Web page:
Friday, May 07, 2010


By Bernie Quigley

For The Hill on 5/7/10

Countries fail because the third post-war generation lacks the courage and determination and sense of continuity in crisis that the first generation (Roosevelt, Eisenhower) had. It is like inheriting money. By the third generation there is nothing left. In fact, those qualities which bring the country out of the despair and back to equilibrium - warrior qualities - are scorned by the third generation. President Obama appealed to the horde in his Mile High speech at the Democratic Convention and this week encourages the mob on Cinco de Mayo. He attacks and seems to abjure the power-building archetype of Wall Street with the low and adolescent theater of televised show trials. So do his first officers, Pelosi, Reid and Barney Frank. Too bad. The result is always the same. When the panic sets in, the country then turns in desperation again for someone unflappable like Roosevelt or Eisenhower. Someone like Mitt Romney. Although it may be said that turning over the country to the founder and captain of Bain Capital is a little like volunteering for receivership. But that could truly be said about Roosevelt as well.

The one thousand point drop in the Dow Jones yesterday shows a country, a world, on the edge of a nervous breakdown. Possibly someone hit the wrong button and sent the world spiraling. The Greek riots promise instability in Europe. China faces bubble problems. My excellent senator Judd Gregg says that California is our Greece.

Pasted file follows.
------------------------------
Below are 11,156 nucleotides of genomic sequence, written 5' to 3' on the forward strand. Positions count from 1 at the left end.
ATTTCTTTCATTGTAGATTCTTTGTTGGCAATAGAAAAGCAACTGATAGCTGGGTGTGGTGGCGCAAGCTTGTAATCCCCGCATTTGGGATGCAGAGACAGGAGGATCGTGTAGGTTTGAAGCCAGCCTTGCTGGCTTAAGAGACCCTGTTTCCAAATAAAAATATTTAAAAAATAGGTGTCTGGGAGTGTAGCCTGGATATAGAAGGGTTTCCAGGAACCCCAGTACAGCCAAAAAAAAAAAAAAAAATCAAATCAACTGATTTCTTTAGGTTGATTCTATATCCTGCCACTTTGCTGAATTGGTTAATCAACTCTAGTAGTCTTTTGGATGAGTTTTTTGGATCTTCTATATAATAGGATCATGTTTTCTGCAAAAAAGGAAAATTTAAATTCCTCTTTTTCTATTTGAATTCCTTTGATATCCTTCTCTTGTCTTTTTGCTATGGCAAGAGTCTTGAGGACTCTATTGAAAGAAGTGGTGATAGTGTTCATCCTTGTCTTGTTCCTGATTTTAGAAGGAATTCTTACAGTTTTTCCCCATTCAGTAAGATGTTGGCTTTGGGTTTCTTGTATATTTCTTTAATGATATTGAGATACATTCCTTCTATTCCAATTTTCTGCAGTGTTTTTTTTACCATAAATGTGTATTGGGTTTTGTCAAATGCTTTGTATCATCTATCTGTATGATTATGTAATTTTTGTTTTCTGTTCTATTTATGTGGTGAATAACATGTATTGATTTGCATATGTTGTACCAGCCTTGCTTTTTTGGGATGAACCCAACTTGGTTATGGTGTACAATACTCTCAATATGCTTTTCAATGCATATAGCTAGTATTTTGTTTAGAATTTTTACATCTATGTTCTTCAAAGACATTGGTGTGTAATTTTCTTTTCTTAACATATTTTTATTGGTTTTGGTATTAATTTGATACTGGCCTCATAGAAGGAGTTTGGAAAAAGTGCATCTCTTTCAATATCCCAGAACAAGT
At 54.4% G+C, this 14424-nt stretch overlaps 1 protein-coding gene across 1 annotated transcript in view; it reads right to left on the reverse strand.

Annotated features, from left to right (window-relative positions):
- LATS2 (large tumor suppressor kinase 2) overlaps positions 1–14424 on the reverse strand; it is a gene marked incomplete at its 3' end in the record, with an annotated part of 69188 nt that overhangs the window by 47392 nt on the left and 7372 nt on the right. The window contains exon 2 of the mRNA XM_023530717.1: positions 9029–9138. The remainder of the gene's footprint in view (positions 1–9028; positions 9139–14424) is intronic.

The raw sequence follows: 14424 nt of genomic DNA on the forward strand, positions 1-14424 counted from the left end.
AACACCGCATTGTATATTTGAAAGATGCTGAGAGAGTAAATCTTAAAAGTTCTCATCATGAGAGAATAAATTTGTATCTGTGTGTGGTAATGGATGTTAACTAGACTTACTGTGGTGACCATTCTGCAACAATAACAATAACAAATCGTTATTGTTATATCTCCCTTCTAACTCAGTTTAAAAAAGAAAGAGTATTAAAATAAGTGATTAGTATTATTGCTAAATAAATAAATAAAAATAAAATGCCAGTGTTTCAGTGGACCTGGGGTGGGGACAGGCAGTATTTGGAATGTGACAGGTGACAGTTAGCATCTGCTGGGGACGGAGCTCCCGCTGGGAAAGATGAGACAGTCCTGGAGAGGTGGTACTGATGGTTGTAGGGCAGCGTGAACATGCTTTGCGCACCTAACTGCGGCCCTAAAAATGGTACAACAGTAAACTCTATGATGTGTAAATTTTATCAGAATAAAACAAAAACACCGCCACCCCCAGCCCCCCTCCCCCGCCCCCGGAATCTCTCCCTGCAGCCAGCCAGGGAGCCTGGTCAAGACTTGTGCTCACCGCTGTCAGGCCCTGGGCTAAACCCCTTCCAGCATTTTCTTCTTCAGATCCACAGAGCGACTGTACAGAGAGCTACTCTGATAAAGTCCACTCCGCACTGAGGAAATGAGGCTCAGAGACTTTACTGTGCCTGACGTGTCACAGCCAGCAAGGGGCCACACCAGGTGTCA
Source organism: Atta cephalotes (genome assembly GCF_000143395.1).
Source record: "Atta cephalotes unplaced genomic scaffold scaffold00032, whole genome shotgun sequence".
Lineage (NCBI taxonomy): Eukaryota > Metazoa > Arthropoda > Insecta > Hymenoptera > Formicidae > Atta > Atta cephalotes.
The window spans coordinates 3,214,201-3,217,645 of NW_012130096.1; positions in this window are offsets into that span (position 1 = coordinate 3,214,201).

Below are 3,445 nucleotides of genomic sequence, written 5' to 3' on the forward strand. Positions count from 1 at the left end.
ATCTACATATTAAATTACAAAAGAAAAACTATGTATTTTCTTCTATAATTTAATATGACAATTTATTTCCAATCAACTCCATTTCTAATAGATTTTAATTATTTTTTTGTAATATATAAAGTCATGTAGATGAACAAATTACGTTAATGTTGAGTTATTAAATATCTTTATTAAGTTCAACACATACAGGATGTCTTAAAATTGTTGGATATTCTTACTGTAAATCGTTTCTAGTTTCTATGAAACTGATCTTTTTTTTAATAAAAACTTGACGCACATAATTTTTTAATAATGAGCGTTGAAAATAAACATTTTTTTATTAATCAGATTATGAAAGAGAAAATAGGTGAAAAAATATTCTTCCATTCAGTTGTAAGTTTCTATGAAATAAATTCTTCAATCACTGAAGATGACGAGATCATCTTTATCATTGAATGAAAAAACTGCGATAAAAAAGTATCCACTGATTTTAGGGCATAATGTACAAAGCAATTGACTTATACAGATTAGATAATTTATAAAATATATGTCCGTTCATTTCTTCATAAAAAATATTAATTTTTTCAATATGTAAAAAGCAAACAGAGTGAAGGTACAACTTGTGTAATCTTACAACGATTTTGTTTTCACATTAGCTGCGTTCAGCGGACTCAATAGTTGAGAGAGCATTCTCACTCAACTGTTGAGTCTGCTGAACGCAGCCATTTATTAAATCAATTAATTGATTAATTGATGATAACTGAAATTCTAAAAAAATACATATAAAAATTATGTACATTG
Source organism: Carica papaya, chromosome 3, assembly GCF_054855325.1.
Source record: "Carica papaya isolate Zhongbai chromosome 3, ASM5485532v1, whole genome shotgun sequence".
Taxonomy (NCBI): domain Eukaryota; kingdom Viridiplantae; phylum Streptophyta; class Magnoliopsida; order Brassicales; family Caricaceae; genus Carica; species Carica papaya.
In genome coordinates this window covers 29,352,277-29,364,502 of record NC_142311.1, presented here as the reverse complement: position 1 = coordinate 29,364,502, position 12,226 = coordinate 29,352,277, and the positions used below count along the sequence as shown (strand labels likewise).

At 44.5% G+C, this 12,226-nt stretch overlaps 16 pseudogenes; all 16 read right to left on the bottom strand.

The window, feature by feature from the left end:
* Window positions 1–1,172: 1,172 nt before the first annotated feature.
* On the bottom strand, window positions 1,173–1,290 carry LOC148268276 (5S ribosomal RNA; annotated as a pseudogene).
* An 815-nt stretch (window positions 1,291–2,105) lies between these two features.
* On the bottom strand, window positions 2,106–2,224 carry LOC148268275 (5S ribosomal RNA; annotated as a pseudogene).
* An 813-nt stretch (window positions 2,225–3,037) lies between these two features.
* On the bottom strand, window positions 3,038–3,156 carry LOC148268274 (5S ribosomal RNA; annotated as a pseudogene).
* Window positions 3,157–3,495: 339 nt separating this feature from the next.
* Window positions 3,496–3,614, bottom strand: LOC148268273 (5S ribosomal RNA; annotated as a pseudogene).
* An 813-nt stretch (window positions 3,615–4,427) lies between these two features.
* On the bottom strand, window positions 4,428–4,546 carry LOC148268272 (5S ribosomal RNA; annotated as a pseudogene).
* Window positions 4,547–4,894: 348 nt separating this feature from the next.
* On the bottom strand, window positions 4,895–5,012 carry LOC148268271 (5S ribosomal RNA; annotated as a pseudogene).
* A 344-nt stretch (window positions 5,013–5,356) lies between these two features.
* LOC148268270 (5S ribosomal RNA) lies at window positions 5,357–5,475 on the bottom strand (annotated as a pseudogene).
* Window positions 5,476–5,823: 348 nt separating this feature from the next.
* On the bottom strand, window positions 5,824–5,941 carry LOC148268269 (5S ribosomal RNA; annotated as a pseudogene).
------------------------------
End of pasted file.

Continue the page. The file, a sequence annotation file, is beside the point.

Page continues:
A historic change can be grafted as a power arc in the rise and decline of England which started when Lord Nelson brought the English-speaking world to dominance over Napoleon in 1805. Then this week it was said that an important shift in the British elections yesterday was when Simon Cowell, the bitchy judge on American Idol, made a desperate pitch for the conservatives in The Sun. It was indeed a critical moment for England and in the absence of Nelson, she found Cowell. If they did not bring in a conservative Parliament, they would not bring in the austerity measures needed to save the currency, to save the stock market, to save England from sinking to the status of Greece. They did not. From Nelson to Cowell. Victoria’s bookends.

Now England is like the noble Duke of York: When they were up they were up, when they were down they were down. But now they are only half way up and neither up nor down.
The royal princes may take a look at Canada. It is great and vast and steady and sober and they still have Don Cherry and Sid the Kid Crosby to shore up the manlies. Us too.